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How to manage niggles (minor soreness or discomfort)
How to manage niggles (minor soreness or discomfort)

Don't know when to push on and when to add in a rest day? Give this article a read to find out all you need about niggles and minor injuries

Ben avatar
Written by Ben
Updated over a week ago

What is a niggle?

A niggle is a pain that is subtle and may cause slight but persistent annoyance. It might happen during or after a run; either way, you should pay attention to it, because it's your body's way of telling you something is (slightly) off.

Niggles are often warning signs of injury and, if ignored, can result in an injury. They are generally caused by overly fatigued muscles, an increase in impact, or an area of tightness or rubbing, and tend to get worse with training.

It's important not to ignore your niggles so that you can avoid injury and keep on training!

Runners running through a forest away from the camera

What should I do if I have a niggle?

Niggles are your body's warning signs that there's something that needs your attention. Here's what to do if you have a niggle from running:

  1. Identify if anything has changed in your routine or training. This could be the root of the problem. Have you stopped strength work or stretching? Are you sleeping less or feeling more stressed? Have you introduced a new pair of running shoes to your shoe rotation?

  2. Try to rest more and spend less time loading the area. For example, if you have a sore foot, reduce the time on your feet. This might mean taking a few days off from running or switching to a different sport to prevent your niggle from getting worse.

  3. Test the body with an easy run. Begin with a good quality warm up and listen to your body to see if the niggle is getting worse. If it feels good, you can continue your running plan whilst continuing to assess your body If it gets worse you need total rest and should take it more seriously.

  4. Don't ignore strength training. Focus on supporting strength work to reduce the risk of the niggle reoccurring or becoming worse.

  5. Do mobility work. Recovery and mobility work is essential in helping alleviate niggles and soothe discomfort.

  6. If needed, reduce your weekly training volume. Be prepared to reduce your weekly mileage or the number of running days when returning to running.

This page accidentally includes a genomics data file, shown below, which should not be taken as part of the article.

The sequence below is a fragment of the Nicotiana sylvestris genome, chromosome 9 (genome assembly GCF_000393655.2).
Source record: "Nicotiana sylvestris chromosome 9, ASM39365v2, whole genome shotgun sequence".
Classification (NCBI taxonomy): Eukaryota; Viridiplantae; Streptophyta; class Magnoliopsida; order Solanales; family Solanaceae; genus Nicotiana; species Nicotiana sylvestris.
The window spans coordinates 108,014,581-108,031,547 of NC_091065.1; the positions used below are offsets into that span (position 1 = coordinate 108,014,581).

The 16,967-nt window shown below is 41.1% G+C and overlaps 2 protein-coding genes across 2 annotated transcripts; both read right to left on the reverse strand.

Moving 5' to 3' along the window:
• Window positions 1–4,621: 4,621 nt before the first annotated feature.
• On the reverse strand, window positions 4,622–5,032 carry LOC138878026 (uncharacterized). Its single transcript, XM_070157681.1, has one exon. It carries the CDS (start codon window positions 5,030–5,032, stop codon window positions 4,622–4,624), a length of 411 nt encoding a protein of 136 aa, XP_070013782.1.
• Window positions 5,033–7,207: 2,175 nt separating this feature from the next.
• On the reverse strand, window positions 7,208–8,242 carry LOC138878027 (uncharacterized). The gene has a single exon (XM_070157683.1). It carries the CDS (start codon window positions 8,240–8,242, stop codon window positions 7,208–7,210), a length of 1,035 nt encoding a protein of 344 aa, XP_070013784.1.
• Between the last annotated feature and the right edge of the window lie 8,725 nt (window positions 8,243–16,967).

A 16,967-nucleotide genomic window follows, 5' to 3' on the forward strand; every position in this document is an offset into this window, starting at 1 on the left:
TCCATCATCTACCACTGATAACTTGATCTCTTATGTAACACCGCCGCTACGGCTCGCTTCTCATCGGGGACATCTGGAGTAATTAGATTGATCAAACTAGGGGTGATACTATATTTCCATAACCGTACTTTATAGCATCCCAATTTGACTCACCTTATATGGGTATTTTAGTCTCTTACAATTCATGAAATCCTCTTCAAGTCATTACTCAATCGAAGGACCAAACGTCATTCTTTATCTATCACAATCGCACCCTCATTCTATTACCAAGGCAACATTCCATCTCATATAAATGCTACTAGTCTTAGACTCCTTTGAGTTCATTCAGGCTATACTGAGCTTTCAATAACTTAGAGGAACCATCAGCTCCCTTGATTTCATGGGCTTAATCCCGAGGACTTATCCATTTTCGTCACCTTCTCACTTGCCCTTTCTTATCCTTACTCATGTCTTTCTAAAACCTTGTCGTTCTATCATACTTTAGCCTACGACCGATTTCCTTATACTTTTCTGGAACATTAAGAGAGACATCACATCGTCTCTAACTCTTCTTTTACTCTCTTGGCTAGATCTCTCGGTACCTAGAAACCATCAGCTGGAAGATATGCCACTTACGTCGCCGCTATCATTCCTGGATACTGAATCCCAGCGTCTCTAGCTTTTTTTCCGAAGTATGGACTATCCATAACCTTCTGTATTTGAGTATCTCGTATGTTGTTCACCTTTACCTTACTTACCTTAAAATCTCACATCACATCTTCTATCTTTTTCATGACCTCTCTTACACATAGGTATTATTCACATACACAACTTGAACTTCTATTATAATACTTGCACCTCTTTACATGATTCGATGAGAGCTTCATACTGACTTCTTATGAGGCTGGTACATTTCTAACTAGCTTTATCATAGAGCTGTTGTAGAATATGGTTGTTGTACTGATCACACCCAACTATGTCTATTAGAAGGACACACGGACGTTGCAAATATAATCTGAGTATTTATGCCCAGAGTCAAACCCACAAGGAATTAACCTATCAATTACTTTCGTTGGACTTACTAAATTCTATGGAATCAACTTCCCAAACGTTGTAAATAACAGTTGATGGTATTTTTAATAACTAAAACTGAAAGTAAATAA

How do I prevent niggles?

There are a few things you can do to prevent niggles from occurring or worsening. If you're reading this article, you've probably already had a few running-related niggles, so you know all too well that prevention is the best cure.

  • Add strength and mobility training to your routine to improve your running efficiency and stability

  • Ensure you are using the correct running form to prevent unnecessary strain on certain parts of your body

  • Increase your weekly mileage gradually, by approx. 10% per week, to avoid overloading your muscles and joints

  • Warm up before heading out the door to prepare your body for the run

  • Get enough recovery and sleep to let your body heal and strengthen – overtraining is a common cause of niggles

If you're often experiencing niggles in the same area or if a particular niggle doesn't resolve on its own, consult a physiotherapist to identify the cause. They'll give you exercises to correct any muscular imbalances that might be putting unnecessary strain on a particular area.

Following a well-structured training plan can help manage your workload and reduce the risk of niggles or injuries, especially if it includes strength training and mobility work.

Is it more serious? Am I injured?

It's really important to be careful when we have niggles from running as they could be a warning sign of an overuse and a potential injury that's just around the corner.

They could also be your body's way of telling you that you are over-loading one side, running 'wonky' or have a muscular imbalance. All of these things are good to know as they give us a direction of how to overcome it.

However, as a general rule of thumb:

  • A niggle often doesn't alter the way that you move your body. If it causes you to limp or alter your stride pattern, this could be a sign of an injury and could exacerbate an existing disbalance.

  • A niggle often feels like a dull ache caused by fatigued muscles rather than a sharp pain. If the pain is acute, you should check in with your physio.

  • A niggle is classed as a minor soreness or discomfort. Anything more than that may be more serious.

  • A niggle often gets better over time (within 1-2 weeks). If it doesn't, it might be time to get it assessed and treated.

If you think you may have an injury, we'd recommend getting advice from a medical professional to get an assessment and prevent it from worsening.

If you're recovering from an injury and looking to get back to running, check out our post-injury training plans to rebuild your running performance safely.

A group of people stretching on the track

Recovery and more information

If you want further information about a specific injury or help reducing your risk, check out the Injury Management section of the Support tab from within your Runna app.

We have plenty of information about different types of injuries and strength training exercises you can incorporate into your running routine.

If you use Runna, you can add our strength training program to your training plan to level up your running game without risking an injury. Check out our training plans to find the one that's right for you.

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